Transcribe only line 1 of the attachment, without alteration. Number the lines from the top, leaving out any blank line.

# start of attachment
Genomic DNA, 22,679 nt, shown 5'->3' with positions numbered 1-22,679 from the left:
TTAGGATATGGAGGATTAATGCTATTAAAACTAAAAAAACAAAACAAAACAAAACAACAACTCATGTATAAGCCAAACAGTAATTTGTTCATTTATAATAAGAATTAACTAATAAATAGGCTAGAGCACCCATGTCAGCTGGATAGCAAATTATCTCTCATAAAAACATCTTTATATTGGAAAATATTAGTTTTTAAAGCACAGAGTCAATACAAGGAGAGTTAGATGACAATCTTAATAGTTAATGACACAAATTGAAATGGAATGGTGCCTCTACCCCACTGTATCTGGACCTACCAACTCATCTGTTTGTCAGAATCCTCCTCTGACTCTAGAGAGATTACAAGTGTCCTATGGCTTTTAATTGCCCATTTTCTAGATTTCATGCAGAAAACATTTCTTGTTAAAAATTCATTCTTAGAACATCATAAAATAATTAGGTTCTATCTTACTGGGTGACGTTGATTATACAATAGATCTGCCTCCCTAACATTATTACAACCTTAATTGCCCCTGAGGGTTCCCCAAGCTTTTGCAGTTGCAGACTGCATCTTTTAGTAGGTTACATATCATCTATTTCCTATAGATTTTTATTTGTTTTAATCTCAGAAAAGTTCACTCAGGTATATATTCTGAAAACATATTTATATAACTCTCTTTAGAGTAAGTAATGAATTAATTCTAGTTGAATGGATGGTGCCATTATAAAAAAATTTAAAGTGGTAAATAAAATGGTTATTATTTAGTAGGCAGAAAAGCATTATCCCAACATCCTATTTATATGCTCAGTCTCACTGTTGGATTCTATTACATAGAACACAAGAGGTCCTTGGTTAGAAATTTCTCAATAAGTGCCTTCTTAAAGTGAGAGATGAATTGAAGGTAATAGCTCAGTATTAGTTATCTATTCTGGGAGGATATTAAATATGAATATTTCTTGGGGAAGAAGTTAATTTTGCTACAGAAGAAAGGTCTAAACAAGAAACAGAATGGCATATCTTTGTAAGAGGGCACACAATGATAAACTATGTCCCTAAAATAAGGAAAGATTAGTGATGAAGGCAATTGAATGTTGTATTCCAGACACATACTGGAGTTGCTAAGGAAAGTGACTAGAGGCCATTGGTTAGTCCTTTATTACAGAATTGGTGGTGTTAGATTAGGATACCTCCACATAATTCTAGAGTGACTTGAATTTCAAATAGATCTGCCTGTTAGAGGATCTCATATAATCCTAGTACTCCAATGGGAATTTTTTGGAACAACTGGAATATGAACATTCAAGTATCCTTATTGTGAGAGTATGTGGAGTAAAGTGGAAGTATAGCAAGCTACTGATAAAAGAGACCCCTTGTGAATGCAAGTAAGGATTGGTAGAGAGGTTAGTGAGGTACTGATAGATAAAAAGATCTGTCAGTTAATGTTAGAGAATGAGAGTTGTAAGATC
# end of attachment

Genomic DNA, 22,679 nt, shown 5'->3' with positions numbered 1-22,679 from the left: